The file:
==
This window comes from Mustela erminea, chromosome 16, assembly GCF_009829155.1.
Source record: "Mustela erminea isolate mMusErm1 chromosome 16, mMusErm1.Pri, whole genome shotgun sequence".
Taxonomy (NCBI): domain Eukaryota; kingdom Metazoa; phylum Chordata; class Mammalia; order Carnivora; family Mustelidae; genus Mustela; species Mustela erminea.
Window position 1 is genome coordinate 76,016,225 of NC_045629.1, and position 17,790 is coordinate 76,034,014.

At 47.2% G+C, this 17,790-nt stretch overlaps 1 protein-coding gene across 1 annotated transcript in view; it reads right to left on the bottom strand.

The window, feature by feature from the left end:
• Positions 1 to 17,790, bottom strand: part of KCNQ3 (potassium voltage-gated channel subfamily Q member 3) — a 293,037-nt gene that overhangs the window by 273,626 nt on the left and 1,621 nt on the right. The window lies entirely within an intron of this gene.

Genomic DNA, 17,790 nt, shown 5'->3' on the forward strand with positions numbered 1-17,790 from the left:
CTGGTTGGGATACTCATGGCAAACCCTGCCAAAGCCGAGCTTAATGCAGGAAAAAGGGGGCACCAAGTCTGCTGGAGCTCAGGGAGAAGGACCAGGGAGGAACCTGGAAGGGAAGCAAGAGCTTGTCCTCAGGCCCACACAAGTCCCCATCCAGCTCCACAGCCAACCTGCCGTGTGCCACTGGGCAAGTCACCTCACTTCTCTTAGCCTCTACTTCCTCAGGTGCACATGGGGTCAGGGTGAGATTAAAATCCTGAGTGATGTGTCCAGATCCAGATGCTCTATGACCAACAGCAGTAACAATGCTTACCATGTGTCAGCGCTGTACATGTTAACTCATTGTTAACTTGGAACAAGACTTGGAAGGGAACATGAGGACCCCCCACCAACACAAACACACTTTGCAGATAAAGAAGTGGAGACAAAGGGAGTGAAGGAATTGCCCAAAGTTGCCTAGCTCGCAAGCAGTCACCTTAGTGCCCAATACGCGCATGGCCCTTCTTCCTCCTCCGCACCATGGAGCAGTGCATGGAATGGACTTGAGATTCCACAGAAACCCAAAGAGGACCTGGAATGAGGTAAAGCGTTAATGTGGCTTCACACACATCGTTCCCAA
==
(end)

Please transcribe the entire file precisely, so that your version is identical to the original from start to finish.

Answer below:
This window comes from Mustela erminea, chromosome 16, assembly GCF_009829155.1.
Source record: "Mustela erminea isolate mMusErm1 chromosome 16, mMusErm1.Pri, whole genome shotgun sequence".
Taxonomy (NCBI): domain Eukaryota; kingdom Metazoa; phylum Chordata; class Mammalia; order Carnivora; family Mustelidae; genus Mustela; species Mustela erminea.
Window position 1 is genome coordinate 76,016,225 of NC_045629.1, and position 17,790 is coordinate 76,034,014.

At 47.2% G+C, this 17,790-nt stretch overlaps 1 protein-coding gene across 1 annotated transcript in view; it reads right to left on the bottom strand.

The window, feature by feature from the left end:
• Positions 1 to 17,790, bottom strand: part of KCNQ3 (potassium voltage-gated channel subfamily Q member 3) — a 293,037-nt gene that overhangs the window by 273,626 nt on the left and 1,621 nt on the right. The window lies entirely within an intron of this gene.

Genomic DNA, 17,790 nt, shown 5'->3' on the forward strand with positions numbered 1-17,790 from the left:
CTGGTTGGGATACTCATGGCAAACCCTGCCAAAGCCGAGCTTAATGCAGGAAAAAGGGGGCACCAAGTCTGCTGGAGCTCAGGGAGAAGGACCAGGGAGGAACCTGGAAGGGAAGCAAGAGCTTGTCCTCAGGCCCACACAAGTCCCCATCCAGCTCCACAGCCAACCTGCCGTGTGCCACTGGGCAAGTCACCTCACTTCTCTTAGCCTCTACTTCCTCAGGTGCACATGGGGTCAGGGTGAGATTAAAATCCTGAGTGATGTGTCCAGATCCAGATGCTCTATGACCAACAGCAGTAACAATGCTTACCATGTGTCAGCGCTGTACATGTTAACTCATTGTTAACTTGGAACAAGACTTGGAAGGGAACATGAGGACCCCCCACCAACACAAACACACTTTGCAGATAAAGAAGTGGAGACAAAGGGAGTGAAGGAATTGCCCAAAGTTGCCTAGCTCGCAAGCAGTCACCTTAGTGCCCAATACGCGCATGGCCCTTCTTCCTCCTCCGCACCATGGAGCAGTGCATGGAATGGACTTGAGATTCCACAGAAACCCAAAGAGGACCTGGAATGAGGTAAAGCGTTAATGTGGCTTCACACACATCGTTCCCAA